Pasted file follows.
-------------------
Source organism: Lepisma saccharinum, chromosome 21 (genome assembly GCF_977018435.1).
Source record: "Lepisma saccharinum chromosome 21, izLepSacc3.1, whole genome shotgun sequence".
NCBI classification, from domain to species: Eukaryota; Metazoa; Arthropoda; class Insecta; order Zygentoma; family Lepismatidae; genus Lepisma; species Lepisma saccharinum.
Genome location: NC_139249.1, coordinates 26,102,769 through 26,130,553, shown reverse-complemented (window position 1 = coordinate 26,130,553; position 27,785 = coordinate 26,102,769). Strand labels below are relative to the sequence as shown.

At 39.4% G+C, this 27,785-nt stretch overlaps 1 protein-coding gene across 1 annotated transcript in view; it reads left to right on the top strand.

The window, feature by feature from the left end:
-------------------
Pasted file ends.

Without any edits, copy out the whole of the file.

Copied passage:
Source organism: Lepisma saccharinum, chromosome 21 (genome assembly GCF_977018435.1).
Source record: "Lepisma saccharinum chromosome 21, izLepSacc3.1, whole genome shotgun sequence".
NCBI classification, from domain to species: Eukaryota; Metazoa; Arthropoda; class Insecta; order Zygentoma; family Lepismatidae; genus Lepisma; species Lepisma saccharinum.
Genome location: NC_139249.1, coordinates 26,102,769 through 26,130,553, shown reverse-complemented (window position 1 = coordinate 26,130,553; position 27,785 = coordinate 26,102,769). Strand labels below are relative to the sequence as shown.

At 39.4% G+C, this 27,785-nt stretch overlaps 1 protein-coding gene across 1 annotated transcript in view; it reads left to right on the top strand.

The window, feature by feature from the left end: